Revolution I began in the late 1970s and into the ‘80s, with the alignment of a series of unique events. The existence of relatively high overall interest rates and increased access to accumulation accounts that exceeded the internal rate of return of traditional cash value life insurance contributed to the increasingly popular marketing concept of “buy term (life insurance) and invest the difference.”
In an effort to counteract such an approach, the traditional life insurance industry reacted by developing completely new products, such as interest sensitive universal life and other variations of this basic structure. These products essentially packaged term insurance or the cost of insurance (COI) with an accumulation account within the tax advantages of a life insurance program. As a result, due in large part to this Life Insurance Revolution, the majority of today’s most popular and viable life insurance policies are a variation of this basic universal life structure or some manner of an enhanced dividend paying policy.
Winter is clearly over and school is letting out, so it’s time to think about all of the things I want to do this summer. Maybe it’s because I’m another year older and I can feel my biological clock ticking, but my summer checklist seems to be extraordinarily long this year. I’m thinking multiple motorcycle trips, camping, baseball games, concerts, and of course, more time with the grandkids.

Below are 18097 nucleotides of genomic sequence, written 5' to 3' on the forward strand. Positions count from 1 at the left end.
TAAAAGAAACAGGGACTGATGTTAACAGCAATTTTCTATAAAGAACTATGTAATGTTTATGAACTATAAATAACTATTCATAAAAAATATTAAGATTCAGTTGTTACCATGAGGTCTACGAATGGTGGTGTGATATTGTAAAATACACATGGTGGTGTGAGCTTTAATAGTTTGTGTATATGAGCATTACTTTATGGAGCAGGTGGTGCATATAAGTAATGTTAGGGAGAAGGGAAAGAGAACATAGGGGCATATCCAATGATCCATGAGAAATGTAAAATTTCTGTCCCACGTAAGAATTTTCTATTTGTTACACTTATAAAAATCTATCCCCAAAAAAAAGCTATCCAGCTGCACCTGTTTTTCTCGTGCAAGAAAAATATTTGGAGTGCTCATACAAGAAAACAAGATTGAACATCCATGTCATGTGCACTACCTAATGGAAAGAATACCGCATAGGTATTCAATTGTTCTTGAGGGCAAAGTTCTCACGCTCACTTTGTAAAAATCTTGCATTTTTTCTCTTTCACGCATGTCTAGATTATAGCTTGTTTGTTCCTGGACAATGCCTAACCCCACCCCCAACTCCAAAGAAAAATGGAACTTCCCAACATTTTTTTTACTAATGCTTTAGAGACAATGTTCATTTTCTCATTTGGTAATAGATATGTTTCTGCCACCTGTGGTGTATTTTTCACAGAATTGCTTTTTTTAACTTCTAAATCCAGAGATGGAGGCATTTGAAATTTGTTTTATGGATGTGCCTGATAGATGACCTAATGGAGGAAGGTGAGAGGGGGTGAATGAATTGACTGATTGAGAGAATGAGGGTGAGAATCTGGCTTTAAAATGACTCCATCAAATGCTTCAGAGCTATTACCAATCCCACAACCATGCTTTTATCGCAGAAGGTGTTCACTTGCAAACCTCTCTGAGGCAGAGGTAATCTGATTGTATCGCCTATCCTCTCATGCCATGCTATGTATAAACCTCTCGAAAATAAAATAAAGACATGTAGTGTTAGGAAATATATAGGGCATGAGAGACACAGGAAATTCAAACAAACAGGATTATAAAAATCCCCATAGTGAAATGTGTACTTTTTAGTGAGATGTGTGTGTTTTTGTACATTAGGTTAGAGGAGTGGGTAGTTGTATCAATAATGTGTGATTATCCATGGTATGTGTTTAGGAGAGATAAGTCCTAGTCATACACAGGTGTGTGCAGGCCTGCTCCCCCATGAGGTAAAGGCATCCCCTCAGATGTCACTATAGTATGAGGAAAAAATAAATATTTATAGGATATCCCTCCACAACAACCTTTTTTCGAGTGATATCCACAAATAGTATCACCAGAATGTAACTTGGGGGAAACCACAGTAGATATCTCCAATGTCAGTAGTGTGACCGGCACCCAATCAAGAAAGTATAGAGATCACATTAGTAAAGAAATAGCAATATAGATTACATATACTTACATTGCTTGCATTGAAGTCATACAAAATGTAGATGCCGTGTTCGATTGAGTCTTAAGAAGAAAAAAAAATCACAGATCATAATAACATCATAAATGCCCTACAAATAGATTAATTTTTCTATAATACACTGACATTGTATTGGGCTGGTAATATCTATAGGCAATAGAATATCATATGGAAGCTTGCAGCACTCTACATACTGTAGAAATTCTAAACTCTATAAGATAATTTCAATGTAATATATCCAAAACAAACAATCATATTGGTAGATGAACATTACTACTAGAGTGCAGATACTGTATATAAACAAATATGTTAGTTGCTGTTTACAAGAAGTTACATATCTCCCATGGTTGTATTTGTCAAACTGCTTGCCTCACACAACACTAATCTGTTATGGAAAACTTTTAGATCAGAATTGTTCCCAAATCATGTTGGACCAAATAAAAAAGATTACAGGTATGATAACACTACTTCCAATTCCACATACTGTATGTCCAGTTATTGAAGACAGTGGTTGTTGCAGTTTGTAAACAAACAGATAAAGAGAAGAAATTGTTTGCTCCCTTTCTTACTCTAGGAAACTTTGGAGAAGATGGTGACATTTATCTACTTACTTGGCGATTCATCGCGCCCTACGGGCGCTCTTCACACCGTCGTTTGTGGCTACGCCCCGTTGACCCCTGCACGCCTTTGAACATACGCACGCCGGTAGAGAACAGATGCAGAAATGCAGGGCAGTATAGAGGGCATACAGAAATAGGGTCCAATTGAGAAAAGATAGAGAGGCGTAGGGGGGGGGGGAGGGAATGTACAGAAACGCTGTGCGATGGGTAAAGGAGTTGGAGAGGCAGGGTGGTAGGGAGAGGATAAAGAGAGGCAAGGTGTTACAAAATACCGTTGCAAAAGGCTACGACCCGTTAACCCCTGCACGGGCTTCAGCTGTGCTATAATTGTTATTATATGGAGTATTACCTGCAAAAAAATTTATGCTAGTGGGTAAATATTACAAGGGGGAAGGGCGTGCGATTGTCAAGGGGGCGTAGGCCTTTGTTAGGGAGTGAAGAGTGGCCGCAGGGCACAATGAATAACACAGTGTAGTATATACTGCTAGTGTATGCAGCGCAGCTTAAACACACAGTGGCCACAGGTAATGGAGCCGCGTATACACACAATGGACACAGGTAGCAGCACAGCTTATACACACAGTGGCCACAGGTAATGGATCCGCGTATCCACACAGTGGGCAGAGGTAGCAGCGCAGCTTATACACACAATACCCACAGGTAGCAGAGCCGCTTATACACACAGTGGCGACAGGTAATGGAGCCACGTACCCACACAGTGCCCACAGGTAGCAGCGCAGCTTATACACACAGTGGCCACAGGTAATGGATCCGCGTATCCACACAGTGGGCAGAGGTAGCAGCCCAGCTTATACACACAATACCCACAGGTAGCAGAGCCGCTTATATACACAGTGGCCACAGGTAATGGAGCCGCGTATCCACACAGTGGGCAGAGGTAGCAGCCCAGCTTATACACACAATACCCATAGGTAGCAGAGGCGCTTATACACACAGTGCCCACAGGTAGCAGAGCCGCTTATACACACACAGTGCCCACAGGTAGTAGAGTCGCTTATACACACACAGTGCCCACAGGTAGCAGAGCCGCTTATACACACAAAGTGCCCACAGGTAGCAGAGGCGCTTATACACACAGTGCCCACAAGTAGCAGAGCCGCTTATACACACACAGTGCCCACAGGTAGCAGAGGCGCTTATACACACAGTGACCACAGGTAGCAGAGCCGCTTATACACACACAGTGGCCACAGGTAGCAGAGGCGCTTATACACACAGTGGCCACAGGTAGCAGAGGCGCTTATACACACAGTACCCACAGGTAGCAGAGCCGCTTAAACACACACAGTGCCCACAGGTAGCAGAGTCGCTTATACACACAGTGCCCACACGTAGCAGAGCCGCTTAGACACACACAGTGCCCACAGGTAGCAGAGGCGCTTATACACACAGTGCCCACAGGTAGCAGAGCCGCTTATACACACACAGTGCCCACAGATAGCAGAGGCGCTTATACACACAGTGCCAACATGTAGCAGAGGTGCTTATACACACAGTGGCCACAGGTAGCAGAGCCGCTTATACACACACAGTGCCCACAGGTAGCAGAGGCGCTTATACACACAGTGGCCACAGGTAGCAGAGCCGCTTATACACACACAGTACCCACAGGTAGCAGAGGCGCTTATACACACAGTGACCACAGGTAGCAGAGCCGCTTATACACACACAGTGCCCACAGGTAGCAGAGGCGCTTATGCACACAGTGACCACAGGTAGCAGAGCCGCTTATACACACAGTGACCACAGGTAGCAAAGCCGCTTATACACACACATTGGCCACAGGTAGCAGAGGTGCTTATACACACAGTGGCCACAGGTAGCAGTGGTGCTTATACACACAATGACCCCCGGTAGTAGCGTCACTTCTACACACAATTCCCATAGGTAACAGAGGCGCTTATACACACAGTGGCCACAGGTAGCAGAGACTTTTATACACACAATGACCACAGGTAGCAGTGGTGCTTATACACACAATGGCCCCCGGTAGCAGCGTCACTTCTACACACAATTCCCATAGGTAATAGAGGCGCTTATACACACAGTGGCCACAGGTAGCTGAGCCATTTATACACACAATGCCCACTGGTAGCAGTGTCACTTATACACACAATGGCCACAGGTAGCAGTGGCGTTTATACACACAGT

But I’m also thinking about how to avoid the dreaded summer sales slump.
You know what I’m talking about. Some experience it worse than others, but nearly everyone sees a drop off of some sort between Memorial Day and Labor Day.
While I agree it’s real, I don’t agree that we have to just sit back and let it happen. Worst case: we minimize the impact. Best case: we eliminate it altogether. The key is to not allow it to become a self-fulfilling prophecy.
Here a few things you can do to bust the slump before it happens, and make hay while the sun shines:
DVR is an awesome timesaver, but do something different tonight. Watch the commercials and pay close attention.
What do they all have in common? In some way, each one tries to get you to imagine yourself using or owning the product being sold. A car commercial may encourage you to imagine life on the road. Then, a commercial for a cruise tries to evoke scenes of relaxation and sunshine in your mind.